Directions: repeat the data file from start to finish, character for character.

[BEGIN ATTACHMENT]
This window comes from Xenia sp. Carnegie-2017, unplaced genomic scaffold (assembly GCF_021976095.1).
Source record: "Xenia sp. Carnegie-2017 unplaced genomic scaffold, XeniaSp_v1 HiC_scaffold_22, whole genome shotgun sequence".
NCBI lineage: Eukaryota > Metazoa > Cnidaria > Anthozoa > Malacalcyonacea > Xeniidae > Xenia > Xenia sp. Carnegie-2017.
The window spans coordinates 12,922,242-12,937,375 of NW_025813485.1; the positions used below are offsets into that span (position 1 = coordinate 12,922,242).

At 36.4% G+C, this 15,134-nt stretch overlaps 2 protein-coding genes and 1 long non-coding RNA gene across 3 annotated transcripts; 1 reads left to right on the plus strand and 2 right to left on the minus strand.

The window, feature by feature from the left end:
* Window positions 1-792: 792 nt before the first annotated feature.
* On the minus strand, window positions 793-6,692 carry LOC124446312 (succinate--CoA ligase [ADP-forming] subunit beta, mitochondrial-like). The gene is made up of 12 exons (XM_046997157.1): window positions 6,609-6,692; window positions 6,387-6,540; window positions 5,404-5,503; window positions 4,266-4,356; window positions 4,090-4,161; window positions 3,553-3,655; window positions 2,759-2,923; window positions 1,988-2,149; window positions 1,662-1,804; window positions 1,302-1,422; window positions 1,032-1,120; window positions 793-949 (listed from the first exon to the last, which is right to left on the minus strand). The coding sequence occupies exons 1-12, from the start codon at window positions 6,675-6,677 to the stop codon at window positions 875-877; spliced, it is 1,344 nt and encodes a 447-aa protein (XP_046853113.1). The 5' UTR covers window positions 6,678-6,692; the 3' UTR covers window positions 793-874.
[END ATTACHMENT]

This window comes from Xenia sp. Carnegie-2017, unplaced genomic scaffold (assembly GCF_021976095.1).
Source record: "Xenia sp. Carnegie-2017 unplaced genomic scaffold, XeniaSp_v1 HiC_scaffold_22, whole genome shotgun sequence".
NCBI lineage: Eukaryota > Metazoa > Cnidaria > Anthozoa > Malacalcyonacea > Xeniidae > Xenia > Xenia sp. Carnegie-2017.
The window spans coordinates 12,922,242-12,937,375 of NW_025813485.1; the positions used below are offsets into that span (position 1 = coordinate 12,922,242).

At 36.4% G+C, this 15,134-nt stretch overlaps 2 protein-coding genes and 1 long non-coding RNA gene across 3 annotated transcripts; 1 reads left to right on the plus strand and 2 right to left on the minus strand.

The window, feature by feature from the left end:
* Window positions 1-792: 792 nt before the first annotated feature.
* On the minus strand, window positions 793-6,692 carry LOC124446312 (succinate--CoA ligase [ADP-forming] subunit beta, mitochondrial-like). The gene is made up of 12 exons (XM_046997157.1): window positions 6,609-6,692; window positions 6,387-6,540; window positions 5,404-5,503; window positions 4,266-4,356; window positions 4,090-4,161; window positions 3,553-3,655; window positions 2,759-2,923; window positions 1,988-2,149; window positions 1,662-1,804; window positions 1,302-1,422; window positions 1,032-1,120; window positions 793-949 (listed from the first exon to the last, which is right to left on the minus strand). The coding sequence occupies exons 1-12, from the start codon at window positions 6,675-6,677 to the stop codon at window positions 875-877; spliced, it is 1,344 nt and encodes a 447-aa protein (XP_046853113.1). The 5' UTR covers window positions 6,678-6,692; the 3' UTR covers window positions 793-874.